- The Italian lifetime struck a deep chord with me, as it reminded me strongly of my father. Judy said she kept getting “Italian” vibes as she read my past lives, which could have been a good guess based on my hair but would also make sense due to my strong Italian roots.
- My spirit: Jody conducted what she called a “rose reading” of my spirit and told me it looked like a purple rose so open that its petals were nearly falling off, which she interpreted to mean I have been in a time of development and change for the last three years, but it is coming to a close. I found this particularly interesting since my spiritual path began almost three years ago with Bast’s calling me to Her service.
- Spirits/Companions: Jody seemed surprised that I had a whole gaggle of spirits with me during the reading. She noted at least three that were spirits of those who had passed on, several animal guides, and a few others of the deity/spiritual entity persuasion. Among the gathered were the following:
- An older woman who was laughing, evidently amused and pleased by the entire event. Jody didn’t describe this spirit much, only saying that she liked her. I wondered if this might be Bast, as She often gives me the feeling of an amused, loving mother watching her daughter stumble around when learning to walk.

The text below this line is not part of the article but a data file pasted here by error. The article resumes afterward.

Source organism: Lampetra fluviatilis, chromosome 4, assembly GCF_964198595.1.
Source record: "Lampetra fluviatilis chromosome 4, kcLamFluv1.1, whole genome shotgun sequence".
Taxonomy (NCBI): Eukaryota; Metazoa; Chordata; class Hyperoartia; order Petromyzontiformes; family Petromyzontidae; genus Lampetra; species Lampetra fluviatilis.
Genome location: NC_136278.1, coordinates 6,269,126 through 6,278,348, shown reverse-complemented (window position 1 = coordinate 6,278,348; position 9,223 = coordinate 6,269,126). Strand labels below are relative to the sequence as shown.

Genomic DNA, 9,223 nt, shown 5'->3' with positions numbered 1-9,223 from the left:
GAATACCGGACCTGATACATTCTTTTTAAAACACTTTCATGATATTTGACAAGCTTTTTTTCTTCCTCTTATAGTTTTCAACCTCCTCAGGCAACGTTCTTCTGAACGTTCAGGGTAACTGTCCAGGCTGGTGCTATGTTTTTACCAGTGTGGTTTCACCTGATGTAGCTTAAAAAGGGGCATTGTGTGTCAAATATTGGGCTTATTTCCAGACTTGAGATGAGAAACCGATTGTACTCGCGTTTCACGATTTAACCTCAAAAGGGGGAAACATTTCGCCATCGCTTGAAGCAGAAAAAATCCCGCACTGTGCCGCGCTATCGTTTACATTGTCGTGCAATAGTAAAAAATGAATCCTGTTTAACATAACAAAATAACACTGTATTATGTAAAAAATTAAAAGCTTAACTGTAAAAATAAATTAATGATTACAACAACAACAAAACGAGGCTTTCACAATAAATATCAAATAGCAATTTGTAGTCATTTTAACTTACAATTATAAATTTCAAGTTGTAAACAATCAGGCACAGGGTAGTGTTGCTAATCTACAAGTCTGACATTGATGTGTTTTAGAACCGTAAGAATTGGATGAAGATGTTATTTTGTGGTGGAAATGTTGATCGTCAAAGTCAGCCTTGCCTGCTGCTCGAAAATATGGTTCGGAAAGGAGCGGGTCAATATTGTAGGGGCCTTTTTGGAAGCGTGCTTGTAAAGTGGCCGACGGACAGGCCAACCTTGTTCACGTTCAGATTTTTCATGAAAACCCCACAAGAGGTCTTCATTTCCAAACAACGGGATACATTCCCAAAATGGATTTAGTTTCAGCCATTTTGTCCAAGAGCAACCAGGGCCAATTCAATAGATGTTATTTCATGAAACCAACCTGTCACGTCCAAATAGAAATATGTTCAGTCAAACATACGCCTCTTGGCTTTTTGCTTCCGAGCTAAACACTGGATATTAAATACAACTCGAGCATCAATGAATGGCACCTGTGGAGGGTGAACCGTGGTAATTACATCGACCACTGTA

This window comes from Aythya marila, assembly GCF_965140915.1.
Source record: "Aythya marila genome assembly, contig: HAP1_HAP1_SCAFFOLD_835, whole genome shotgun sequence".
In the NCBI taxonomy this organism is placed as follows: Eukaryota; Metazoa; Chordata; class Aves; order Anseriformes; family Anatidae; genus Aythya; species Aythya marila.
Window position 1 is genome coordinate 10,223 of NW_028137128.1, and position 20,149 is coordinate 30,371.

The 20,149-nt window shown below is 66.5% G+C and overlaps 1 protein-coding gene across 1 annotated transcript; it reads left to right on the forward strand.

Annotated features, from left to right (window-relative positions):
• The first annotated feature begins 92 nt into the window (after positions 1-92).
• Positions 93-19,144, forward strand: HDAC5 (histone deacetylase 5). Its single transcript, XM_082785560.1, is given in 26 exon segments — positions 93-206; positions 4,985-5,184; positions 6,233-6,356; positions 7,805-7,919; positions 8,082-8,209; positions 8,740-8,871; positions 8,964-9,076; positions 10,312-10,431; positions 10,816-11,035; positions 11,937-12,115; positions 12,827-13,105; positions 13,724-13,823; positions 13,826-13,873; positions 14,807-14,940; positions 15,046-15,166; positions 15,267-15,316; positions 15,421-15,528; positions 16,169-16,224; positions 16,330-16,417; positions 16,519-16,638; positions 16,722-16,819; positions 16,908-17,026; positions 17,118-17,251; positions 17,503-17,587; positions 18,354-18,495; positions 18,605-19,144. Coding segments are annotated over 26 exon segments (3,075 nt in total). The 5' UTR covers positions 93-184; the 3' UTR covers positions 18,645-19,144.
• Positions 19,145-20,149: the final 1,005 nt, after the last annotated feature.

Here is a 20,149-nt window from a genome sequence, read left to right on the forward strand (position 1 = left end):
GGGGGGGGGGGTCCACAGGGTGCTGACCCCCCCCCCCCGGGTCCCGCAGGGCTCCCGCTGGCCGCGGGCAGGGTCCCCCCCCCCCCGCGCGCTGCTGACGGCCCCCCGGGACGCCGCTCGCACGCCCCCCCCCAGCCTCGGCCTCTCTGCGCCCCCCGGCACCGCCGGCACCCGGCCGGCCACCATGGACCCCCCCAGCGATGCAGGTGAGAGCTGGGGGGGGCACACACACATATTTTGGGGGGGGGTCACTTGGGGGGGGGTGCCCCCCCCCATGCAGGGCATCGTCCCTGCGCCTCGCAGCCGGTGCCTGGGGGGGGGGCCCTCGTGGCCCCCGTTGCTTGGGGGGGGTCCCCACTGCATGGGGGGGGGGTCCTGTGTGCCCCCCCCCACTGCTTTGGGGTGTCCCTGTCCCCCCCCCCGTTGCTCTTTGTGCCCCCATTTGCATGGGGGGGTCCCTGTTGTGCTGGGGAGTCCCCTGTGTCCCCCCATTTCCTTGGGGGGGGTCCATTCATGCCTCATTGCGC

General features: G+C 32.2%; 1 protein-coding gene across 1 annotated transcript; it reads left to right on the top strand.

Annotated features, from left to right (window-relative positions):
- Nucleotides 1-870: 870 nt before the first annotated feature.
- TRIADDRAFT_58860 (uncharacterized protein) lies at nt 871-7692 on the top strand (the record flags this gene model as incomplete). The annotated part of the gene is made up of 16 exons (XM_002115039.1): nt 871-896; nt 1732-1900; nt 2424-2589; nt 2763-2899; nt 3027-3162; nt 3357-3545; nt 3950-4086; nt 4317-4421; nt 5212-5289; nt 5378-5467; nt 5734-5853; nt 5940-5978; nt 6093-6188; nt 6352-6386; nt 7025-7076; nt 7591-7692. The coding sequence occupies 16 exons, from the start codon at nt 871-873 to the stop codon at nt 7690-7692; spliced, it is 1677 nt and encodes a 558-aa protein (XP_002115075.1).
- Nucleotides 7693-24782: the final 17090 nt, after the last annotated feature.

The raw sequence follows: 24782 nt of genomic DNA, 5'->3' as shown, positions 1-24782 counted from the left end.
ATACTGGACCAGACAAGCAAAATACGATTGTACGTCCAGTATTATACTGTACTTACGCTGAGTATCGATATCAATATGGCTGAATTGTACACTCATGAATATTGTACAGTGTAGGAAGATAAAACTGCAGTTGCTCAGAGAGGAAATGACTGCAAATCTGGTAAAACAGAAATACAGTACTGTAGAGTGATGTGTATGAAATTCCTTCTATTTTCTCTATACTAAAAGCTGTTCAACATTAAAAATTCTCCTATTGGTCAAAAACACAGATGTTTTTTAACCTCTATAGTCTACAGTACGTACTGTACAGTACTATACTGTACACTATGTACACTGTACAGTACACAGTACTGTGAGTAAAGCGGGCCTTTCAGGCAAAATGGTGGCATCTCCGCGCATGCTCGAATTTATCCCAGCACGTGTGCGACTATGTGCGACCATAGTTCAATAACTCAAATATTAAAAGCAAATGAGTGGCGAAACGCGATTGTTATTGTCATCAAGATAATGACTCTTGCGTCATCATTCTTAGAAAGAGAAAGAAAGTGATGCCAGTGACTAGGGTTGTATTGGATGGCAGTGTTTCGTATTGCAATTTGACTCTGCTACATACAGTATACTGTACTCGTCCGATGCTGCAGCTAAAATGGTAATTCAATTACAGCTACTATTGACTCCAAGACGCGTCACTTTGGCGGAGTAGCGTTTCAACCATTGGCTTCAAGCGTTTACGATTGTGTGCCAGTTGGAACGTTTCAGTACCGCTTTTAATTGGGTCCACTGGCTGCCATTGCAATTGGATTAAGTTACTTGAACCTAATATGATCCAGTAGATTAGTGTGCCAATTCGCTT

- The Archangel Raphael, whose presence definitely surprised me; I have very little connection with the Abrahamic religions and if I was going to be visited by an angel, I’d think it would be Lucifer. Jody said he was with me in a healing capacity, which made sense from the rest of her reading. When I told my fiance about this, she pointed out that Raphael is known for bestowing sight to the blind. Ah, I see what you did there, Universe.
- An old woman who reportedly told Jody that I can’t hear her, though she is always with me. Jody told me this woman had known me when she was alive, but that I hadn’t known her. I suspect this spirit was my mother’s mother, who died when I was just a baby.
- Two spirits of cats I knew or had known in my life. The first she said I had known many times, which didn’t surprise me; I have often felt that my cats were reincarnations of the same spirit visiting me again and again. Jody described the other cat spirit as large (personality-wise) and extremely loving but kind of doofy. I laughed out loud at this and asked if the spirit could be living now – it sounded exactly like my cat Lorne, who we call a “precious gift” when he does anything remarkably silly or dumb. It was so nice to know he was sitting beside me for the reading, like he wanted me to know I wasn’t alone.
- Strangely enough, though I got home much later than usual and way past our cats’ dinner time, they greeted me at the door in patient silence instead of their customary starved howling. It was like they knew I was going to be late but that it was for an important reason, so they gave me some slack.
- An animal guide in the form of a large black panther. There were also two other animal guides with me, but Jody was apparently warned (though I forgot to ask by whom) that she couldn’t tell me what they were – I either needed to discover them for myself or I knew their identities on a deeper level. I wondered after the session if they took the forms of a raven and coyote, as I’ve always been drawn to those animals.